Melbourne: Frankston to Mordialloc 22km

Planning to walk from Frankston to Mordialloc… And soon Hans the Hiker is a hiker without hiking poles!!!

Unimaginable! At least until I buy new hiking poles. Is that disgraceful or what?

You see, Good Mrs and I took the train down from town to Frankston this morning. Our plan was for a parallel to coastal walk along Port Philip Bay’s eastern shore.

Well, we arrived well and good in Frankston, got off the train, crossed the street and got ourselves a morning coffee in the first cafe that we saw.

OK, we also shared a bacon and egg sandwich. For energy, of course.


Well, sitting there I realised that something was amiss.

Yep, you guessed it, my hiking poles were still travelling on that train. Perhaps they now even had a new home. I had my backpack with me, but I had no hiking poles.

I used some unprintable language before accepting the loss. Good Mrs even called me “human” for forgetting the hiking poles on the train. I was not quite sure how to take that.

Back to regular programming after that spit…

From Frankston, we followed Kananook Walking Trail north. Kananook Creek runs parallel with the shoreline. Close to it, only 2 blocks or so, but the waters doesn’t actually seem to meet. Kananook Creek appears to flow into Patterson Lakes further north.


Today’s walk between Frankston and Mordialloc is not a difficult one. Most of it is flat and most of it is on gravel and compressed sand. Little walking on hard asphalt surfaces.

There was some lovely street art in a few places along the Kananook Walking Trail. The guy to the right that is. I am not so sure about that other bloke…


Singing some German walking, hiking and mountain songs and we were making good progress.


The narrow stretch of bush and trail parallel to Kananook Creek made it almost feel like you were out in the bush. Although you are still in suburbia and you could see houses in the distance and hear traffic.


The train line also ran parallel to the creek and to the trail. Here, you have to cross the tracks to continue your journey.


We shortchanged ourselves a bit on breaks. First break for the day with a cup of tea and a muffin was not until 2 hours into the walk.

There are many lovely spots along Paterson River with benches and picnic tables. Where you can sit and watch pleasure crafts and kayaks passing. So that is what we did.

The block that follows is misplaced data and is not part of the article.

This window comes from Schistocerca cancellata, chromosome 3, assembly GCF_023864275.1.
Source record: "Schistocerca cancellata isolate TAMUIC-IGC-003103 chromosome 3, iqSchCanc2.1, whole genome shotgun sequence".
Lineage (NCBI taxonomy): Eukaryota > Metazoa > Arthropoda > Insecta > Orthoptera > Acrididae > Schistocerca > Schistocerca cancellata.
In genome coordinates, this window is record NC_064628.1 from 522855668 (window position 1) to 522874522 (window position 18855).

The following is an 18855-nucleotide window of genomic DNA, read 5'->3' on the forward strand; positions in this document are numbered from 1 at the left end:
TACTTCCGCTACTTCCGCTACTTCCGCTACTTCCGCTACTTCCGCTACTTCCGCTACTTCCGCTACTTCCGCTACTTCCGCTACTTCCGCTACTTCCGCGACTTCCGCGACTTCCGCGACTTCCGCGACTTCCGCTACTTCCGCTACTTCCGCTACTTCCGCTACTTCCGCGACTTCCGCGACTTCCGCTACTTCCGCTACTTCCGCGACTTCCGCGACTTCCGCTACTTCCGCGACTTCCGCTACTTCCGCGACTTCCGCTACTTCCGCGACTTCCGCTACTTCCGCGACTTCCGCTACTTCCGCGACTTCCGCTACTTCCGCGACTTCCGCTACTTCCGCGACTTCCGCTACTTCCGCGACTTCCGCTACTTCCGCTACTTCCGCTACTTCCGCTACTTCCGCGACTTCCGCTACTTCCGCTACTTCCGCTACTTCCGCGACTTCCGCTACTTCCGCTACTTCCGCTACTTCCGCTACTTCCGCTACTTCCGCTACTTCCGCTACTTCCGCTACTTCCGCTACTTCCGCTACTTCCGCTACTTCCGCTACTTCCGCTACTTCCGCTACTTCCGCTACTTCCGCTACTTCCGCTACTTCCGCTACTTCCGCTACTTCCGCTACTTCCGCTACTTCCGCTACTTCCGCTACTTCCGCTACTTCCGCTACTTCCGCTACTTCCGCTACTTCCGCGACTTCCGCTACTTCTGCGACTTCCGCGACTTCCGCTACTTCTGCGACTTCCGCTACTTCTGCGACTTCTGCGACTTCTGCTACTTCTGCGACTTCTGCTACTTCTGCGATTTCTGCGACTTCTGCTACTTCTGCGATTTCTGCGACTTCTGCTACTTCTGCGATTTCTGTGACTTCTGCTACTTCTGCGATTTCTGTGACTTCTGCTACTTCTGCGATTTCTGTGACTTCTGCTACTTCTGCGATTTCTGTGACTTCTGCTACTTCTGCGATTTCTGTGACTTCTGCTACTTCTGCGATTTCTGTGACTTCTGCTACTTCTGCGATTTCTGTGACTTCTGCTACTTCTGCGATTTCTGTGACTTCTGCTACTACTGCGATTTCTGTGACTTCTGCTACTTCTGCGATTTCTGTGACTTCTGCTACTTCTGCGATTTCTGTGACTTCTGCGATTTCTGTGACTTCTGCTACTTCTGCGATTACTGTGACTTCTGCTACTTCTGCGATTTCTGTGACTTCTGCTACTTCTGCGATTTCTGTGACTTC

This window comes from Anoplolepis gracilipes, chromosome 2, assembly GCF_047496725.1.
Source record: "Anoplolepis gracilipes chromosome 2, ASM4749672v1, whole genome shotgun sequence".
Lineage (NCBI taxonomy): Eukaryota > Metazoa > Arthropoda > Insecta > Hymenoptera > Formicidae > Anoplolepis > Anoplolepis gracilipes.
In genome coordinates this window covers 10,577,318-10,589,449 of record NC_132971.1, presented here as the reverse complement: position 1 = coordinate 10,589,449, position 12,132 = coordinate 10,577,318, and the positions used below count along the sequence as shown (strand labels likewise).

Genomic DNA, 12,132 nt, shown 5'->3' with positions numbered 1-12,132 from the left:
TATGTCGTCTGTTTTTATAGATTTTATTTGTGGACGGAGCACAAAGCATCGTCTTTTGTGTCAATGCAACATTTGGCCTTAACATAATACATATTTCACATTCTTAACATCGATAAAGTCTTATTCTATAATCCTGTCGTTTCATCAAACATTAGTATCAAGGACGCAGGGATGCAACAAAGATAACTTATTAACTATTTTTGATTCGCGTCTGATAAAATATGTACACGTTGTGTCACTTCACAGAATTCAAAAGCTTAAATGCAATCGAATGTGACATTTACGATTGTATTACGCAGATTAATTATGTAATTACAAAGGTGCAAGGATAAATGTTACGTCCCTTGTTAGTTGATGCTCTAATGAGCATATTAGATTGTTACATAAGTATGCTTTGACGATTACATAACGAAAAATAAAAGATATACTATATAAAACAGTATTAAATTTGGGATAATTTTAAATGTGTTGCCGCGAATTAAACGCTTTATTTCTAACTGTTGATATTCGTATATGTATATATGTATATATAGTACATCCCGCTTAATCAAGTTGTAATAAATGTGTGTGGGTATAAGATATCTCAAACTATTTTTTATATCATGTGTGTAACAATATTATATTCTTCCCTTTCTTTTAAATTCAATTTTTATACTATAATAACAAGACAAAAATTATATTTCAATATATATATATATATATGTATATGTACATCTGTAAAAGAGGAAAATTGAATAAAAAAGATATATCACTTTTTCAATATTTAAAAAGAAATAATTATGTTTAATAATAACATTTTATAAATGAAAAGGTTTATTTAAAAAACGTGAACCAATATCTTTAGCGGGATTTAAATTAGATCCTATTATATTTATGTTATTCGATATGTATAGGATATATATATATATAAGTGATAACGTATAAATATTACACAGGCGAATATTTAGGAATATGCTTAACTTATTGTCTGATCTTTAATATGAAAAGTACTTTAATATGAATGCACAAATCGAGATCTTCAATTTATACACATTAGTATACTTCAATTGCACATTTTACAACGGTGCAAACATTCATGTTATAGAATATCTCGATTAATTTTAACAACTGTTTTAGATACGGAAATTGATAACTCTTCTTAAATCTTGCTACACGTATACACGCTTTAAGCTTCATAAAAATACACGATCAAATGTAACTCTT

Few bridges across Paterson River means that you have to follow the waterline for a while. Along the Dandenong Creek Trail to the nearest crossing which you can see in the distance below.

By the way, we are on one of the bridges where waterways lead into a canal estate called Paterson Lakes. Where most dwellers have their own boats and live by the water. All nice and secure and fenced in, of course.


Patterson River becomes narrow underneath the M11 road bridge which we cross. That “trickle” provided plenty of feed for the seabirds.

We stood on the bridge here for a while, watching the pelicans and the other birds catching their “lunch”. With ease it seemed.


On the other side of Patterson River, we continued north on the Long Beach Trail. It crosses through the Edithvale-Seaford Wetlands. A long and narrow stretch from, ehh… Edithvale to Seaford.

What is there in the background behind us?


Aah, a couple of ponies.

We had an apple in our backpack which we “sacrificed” for this guy. He was a bit unsure first, but once he had a bite of the apple, he just went for it. Unfortunately, we only had one apple which meant that his buddy missed out. Sorry!


A final location shot, characteristic of the Long Beach Trail. Flat, gravel with pleasant surroundings. A bit semi-rural at times although to the left of here is all suburbia.


Arriving at Mordialloc, we got ourselves a late lunch in the form of fish and chips and a chico roll for Good Mrs.

Followed by ice cream and fruit before jumping onto the train for the journey back to Melbourne town.

We did a good length walk today so a bit of junk food wouldn’t kill us.

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